Public Becoming Less Religious Chapter 2:
Psychologist and philosopher William James described four characteristics of mystical experience in The Varieties of Religious Experience. According to James, such an experience is: Feels outside normal perception of space and time.
Feels to have gained knowledge that is normally hidden from human understanding. Although there are activities, such as meditation see belowthat can make religious experience more likely, it is not something that can be turned on and off at will.
Norman Habel[ edit ] Norman Habel defines religious experiences as the structured way in which a believer enters into a relationship with, or gains an awareness of, the sacred within the context of a particular religious tradition Habel, O'Donoghue and Maddox: Religious experiences are by their very nature preternatural ; that is, out of the ordinary or beyond the natural order of things.
They may be difficult to distinguish observationally from psychopathological states such as psychoses or other forms of altered awareness Charlesworth: Not all preternatural experiences are considered to be religious experiences.
Following Habel's definition, psychopathological states or drug-induced states of awareness are not considered to be religious experiences because they are mostly not performed within the context of a particular religious tradition.
Moore and Habel identify two classes of religious experiences: The deity or divine is experienced directly. Richard Swinburne[ edit ] In his book Faith and Reason, the philosopher Richard Swinburne formulated five categories into which all religious experiences fall: Swinburne also suggested two principles for the assessment of religious experiences: Rudolf Otto[ edit ] The German thinker Rudolf Otto — argues that there is one common factor to all religious experience, independent of the cultural background.
In his book The Idea of the Holy he identifies this factor as the numinous.
The "numinous" experience has two aspects: The numinous experience also has a personal quality to it, in that the person feels to be in communion with a holy other. Otto sees the numinous as the only possible religious experience. Otto does not take any other kind of religious experience such as ecstasy and enthusiasm seriously and is of the opinion that they belong to the 'vestibule of religion'.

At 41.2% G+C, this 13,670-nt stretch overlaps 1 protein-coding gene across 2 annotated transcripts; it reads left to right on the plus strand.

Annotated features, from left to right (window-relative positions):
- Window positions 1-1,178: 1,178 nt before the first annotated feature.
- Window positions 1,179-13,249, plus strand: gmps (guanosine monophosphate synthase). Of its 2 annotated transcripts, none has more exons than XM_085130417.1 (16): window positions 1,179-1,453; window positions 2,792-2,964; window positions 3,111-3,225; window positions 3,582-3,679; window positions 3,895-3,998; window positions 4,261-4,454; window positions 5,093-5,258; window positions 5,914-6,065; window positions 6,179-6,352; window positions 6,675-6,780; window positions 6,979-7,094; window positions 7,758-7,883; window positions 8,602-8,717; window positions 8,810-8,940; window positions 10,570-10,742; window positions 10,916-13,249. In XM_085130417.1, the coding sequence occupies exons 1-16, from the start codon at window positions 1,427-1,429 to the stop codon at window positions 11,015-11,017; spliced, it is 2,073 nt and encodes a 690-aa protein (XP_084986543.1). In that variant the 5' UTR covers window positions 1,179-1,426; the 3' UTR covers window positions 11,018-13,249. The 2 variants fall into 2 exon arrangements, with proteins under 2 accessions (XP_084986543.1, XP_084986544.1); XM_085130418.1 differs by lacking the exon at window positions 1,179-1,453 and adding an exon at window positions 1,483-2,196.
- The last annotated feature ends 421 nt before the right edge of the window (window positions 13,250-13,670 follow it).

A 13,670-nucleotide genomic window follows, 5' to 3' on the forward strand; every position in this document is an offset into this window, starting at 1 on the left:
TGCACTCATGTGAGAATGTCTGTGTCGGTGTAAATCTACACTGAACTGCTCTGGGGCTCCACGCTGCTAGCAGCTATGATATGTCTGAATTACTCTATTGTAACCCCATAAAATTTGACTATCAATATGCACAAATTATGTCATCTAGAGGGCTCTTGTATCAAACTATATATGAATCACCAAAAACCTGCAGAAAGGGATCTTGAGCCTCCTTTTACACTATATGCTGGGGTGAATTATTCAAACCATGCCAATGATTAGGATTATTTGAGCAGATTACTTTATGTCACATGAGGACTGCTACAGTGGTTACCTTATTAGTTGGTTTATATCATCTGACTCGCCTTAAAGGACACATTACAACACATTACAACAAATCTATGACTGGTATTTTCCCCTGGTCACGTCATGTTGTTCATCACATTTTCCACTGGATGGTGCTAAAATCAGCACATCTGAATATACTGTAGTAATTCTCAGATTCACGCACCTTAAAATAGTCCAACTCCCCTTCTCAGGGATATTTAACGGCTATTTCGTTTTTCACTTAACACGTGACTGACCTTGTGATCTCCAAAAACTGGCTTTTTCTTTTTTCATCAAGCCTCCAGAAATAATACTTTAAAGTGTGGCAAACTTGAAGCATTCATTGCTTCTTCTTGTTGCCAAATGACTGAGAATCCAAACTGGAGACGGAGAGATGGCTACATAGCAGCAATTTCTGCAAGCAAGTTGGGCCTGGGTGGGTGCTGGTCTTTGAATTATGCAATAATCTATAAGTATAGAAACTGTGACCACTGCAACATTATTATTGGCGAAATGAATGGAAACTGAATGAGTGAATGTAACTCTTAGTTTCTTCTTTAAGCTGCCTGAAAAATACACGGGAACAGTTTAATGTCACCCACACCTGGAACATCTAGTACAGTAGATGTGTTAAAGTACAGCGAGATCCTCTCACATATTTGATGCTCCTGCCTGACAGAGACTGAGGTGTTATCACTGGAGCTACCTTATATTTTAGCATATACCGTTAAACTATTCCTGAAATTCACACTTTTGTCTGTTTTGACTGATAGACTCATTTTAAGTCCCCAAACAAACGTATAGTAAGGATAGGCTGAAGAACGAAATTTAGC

In ecstasy the focus is on the soul leaving the body and to experience transcendental realities. This type of religious experience is characteristic for the shaman. A sacred power, being or will enters the body or mind of an individual and possesses it.
A person capable of being possessed is sometimes called a medium. The deityspirit or power uses such a person to communicate to the immanent world.
Lewis argues that ecstasy and possession are basically one and the same experience, ecstasy being merely one form which possession may take.
The outward manifestation of the phenomenon is the same in that shamans appear to be possessed by spirits, act as their mediums, and even though they claim to have mastery over them, can lose that mastery Lewis: In the mystical experience, all 'otherness' disappear and the believer becomes one with the transcendent.
The believer discovers that he or she is not distinct from the cosmos, the deity or the other reality, but one with it. Zaehner has identified two distinctively different mystical experiences: Natural mystical experiences are, for example, experiences of the 'deeper self' or experiences of oneness with nature.
Zaehner argues that the experiences typical of 'natural mysticism' are quite different from the experiences typical of religious mysticism Charlesworth:/r/meditation is a community of people dedicated to improving our minds and lives.
While many of the practices discussed here have been inspired by ancient Buddhist, Hindu and other religious traditions, we are not particularly religious.
Home page of the Alister Hardy Trust (AHT). Have you ever had a spiritual or religious experience or felt a presence or power, whether you call it God or not, which . Nov 08, · Participation in several traditional forms of religious observance has declined in recent years.
For example, the share of Americans who say they attend religious services at least once a week has ticked down by 3 percentage points since , as has the share who say they pray every day.
A Survey of LGBT Americans. An overwhelming share of America’s lesbian, gay, bisexual and transgender adults (92%) say society has become more accepting of them in the past decade and an equal number expect it to grow even more accepting in the decade ahead. In abbreviation: religion is the substance of culture, culture is the form of religion.
Such a consideration definitely prevents the establishment of a dualism of religion and culture. Every religious act, not only in organized religion, but also in the most intimate movement of the soul, is culturally formed.
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